But despite the questions, the OSCE ombudsmen are determined to persevere. "The work has been overwhelming from the start," an OSCE spokesman tells RFE/RL. "The offices opened in January, 1995. Since then, more than 5,000 people have comes to the Ombudsmen with their problems and complaints." The Ombudsmen now have subsidiary offices in Mostar, Tuzla and Zenica, but say there should be more. OSCE believes the human rights situation in Bosnia is probably worse in small towns and villages away from the cities.

The current situation in Sarajevo has brought new problems to the Ombudsmen. But most of the people who line up outside the offices each day are still caught in the type of predicaments that have brought them to the ombudsmen since january, 1995.

One example cited by the OSCE spokesman in Vienna is of an electrical engineer, who joined the Bosnian army in 1992 in the first month of the war. He was badly wounded in the stomach and the knee, and underwent five operations. But despite his injuries, he could not obtain his release from the army. In summer last year, he saw a television program about the Ombudsmen and went to them for help. Half a year later, he was finally released from the army. He gives all the credit to the Ombudsmen.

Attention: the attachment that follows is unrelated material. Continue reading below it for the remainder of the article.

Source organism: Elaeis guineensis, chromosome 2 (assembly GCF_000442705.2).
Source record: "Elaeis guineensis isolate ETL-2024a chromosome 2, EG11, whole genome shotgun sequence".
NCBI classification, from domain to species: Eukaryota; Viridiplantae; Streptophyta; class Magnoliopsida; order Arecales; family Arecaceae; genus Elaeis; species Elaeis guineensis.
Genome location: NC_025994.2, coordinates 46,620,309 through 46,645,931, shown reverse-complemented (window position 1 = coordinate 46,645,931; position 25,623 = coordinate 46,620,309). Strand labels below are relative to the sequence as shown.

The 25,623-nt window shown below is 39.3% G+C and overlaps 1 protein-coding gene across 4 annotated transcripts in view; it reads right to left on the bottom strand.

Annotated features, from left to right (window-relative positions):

Housing problems are among the most common and the most difficult, and are expected to grow as refugees return to the city in the coming months. "Much of the Ombudsmen's work is in dealing with the housing authorities," said the OSCE spokesman. "between refugees, returnees and displaced persons there are many opportunities for problems to appear - and they do."

It is difficult to choose an example from among scores of different situations. The Ombudsmen are still struggling to resolve the case of a 76-year-old Jewish woman, who left her home in Sarajevo in April, 1992, and fled to Zagreb. In November, 1992, the city authorities in Sarajevo signed an agreement with the Jewish community that all Sarajevo jews who fled the city would get their homes back when they returned. But when the Jewish woman returned towards the end of last year, she found her home taken over by a Muslim man. The OSCE was unable to retrieve her home, and she had to return to a Jewish old age home in Zagreb. But the OSCE is still pursuing her case.